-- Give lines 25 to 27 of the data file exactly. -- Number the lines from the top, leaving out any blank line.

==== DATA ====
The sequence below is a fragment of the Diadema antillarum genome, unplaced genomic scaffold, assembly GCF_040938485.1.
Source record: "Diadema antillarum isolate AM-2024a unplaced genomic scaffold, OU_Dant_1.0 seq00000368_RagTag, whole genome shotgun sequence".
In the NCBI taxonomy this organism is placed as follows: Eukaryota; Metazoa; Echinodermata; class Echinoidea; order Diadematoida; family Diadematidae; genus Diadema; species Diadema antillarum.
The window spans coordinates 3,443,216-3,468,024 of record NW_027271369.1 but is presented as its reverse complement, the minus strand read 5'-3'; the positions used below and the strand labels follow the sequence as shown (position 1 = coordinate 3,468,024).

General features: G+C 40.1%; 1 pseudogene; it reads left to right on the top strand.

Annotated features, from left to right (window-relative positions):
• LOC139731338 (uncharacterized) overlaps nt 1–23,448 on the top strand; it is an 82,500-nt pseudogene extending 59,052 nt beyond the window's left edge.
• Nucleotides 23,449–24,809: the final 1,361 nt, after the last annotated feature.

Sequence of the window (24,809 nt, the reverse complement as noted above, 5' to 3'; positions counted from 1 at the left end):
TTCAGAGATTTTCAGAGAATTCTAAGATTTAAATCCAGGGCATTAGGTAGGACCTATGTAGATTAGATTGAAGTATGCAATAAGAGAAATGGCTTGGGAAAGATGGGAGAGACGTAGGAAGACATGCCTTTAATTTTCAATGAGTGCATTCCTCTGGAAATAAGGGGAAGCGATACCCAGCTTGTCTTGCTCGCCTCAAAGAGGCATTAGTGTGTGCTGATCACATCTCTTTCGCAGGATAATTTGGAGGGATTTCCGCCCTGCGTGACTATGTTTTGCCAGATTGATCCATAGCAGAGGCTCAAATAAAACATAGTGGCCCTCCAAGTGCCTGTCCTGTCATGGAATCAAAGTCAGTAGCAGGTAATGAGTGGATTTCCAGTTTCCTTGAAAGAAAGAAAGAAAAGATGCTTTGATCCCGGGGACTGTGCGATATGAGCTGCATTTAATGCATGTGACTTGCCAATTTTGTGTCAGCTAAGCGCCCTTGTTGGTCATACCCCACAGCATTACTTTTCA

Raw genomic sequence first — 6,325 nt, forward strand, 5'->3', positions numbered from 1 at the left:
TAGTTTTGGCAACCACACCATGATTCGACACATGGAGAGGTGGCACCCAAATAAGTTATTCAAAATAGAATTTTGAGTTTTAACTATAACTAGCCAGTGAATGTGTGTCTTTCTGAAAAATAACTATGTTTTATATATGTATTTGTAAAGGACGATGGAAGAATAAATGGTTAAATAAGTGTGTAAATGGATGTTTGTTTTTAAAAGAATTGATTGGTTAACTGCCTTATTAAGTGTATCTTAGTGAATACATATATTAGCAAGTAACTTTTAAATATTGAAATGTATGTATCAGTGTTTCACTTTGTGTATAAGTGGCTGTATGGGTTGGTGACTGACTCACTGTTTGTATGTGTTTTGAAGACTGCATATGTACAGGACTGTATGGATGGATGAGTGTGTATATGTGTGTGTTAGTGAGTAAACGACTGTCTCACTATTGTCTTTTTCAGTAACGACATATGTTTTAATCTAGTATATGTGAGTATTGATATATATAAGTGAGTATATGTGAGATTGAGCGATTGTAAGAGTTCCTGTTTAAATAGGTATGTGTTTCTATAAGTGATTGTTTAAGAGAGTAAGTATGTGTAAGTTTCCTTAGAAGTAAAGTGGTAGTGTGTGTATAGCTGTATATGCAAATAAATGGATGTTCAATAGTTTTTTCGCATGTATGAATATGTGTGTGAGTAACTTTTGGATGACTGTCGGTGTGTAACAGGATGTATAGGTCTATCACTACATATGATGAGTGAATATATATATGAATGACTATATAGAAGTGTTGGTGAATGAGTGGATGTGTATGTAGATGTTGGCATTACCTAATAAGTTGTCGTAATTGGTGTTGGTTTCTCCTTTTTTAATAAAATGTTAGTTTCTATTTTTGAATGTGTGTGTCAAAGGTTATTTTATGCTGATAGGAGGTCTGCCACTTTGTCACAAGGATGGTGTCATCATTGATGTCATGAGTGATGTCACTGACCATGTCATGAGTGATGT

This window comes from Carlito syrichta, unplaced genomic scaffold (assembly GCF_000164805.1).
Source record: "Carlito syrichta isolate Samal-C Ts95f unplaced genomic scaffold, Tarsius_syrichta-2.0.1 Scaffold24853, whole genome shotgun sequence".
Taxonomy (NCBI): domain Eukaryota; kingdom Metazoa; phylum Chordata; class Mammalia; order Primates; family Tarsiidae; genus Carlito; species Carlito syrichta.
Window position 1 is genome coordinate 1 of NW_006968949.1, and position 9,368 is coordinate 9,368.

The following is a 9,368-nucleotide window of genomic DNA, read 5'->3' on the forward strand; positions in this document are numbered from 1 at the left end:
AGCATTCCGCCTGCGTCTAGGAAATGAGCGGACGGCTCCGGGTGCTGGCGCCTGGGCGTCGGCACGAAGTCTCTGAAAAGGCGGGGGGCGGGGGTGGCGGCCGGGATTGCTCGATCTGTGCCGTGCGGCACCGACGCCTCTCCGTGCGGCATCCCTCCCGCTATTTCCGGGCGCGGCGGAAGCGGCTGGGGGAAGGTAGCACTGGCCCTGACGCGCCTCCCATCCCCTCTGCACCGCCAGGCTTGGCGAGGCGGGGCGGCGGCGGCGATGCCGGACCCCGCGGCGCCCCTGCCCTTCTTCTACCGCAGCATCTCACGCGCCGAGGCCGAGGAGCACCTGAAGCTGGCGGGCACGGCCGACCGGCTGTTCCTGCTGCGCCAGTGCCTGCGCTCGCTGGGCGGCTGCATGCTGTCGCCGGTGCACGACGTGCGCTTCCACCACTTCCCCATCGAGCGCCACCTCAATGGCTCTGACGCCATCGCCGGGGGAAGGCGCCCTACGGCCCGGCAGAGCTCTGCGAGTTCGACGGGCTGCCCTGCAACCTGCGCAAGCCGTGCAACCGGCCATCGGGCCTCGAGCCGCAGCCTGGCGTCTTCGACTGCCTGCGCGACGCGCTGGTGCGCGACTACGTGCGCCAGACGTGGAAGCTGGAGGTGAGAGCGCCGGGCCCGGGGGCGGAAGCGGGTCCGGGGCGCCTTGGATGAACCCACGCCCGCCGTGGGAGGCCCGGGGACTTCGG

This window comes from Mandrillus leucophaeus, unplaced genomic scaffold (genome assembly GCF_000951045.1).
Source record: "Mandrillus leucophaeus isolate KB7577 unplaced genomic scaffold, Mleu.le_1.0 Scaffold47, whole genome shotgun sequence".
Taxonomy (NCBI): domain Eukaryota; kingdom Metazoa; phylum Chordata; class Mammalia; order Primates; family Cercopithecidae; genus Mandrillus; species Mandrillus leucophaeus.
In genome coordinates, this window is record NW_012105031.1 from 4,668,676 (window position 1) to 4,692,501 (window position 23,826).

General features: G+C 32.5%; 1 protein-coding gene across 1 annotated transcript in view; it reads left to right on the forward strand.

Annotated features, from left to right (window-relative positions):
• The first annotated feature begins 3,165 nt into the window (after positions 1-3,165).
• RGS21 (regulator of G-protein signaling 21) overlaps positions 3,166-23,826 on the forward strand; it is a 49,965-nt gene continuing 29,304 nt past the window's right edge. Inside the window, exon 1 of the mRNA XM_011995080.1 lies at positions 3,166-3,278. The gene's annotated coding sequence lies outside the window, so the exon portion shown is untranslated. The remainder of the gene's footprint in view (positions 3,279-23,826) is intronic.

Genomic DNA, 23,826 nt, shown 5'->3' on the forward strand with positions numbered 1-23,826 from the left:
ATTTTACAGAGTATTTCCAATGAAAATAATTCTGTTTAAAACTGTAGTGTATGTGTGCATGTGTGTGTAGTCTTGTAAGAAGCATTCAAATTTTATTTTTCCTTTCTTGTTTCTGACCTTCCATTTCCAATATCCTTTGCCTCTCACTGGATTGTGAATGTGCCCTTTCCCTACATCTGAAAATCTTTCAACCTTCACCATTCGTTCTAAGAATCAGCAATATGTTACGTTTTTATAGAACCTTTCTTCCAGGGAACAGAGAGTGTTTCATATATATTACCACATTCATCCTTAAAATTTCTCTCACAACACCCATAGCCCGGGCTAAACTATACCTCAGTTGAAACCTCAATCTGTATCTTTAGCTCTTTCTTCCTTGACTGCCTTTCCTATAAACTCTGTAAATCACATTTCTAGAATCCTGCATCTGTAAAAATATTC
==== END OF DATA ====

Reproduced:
• The first annotated feature begins 3,165 nt into the window (after positions 1-3,165).
• RGS21 (regulator of G-protein signaling 21) overlaps positions 3,166-23,826 on the forward strand; it is a 49,965-nt gene continuing 29,304 nt past the window's right edge. Inside the window, exon 1 of the mRNA XM_011995080.1 lies at positions 3,166-3,278. The gene's annotated coding sequence lies outside the window, so the exon portion shown is untranslated. The remainder of the gene's footprint in view (positions 3,279-23,826) is intronic.

Genomic DNA, 23,826 nt, shown 5'->3' on the forward strand with positions numbered 1-23,826 from the left: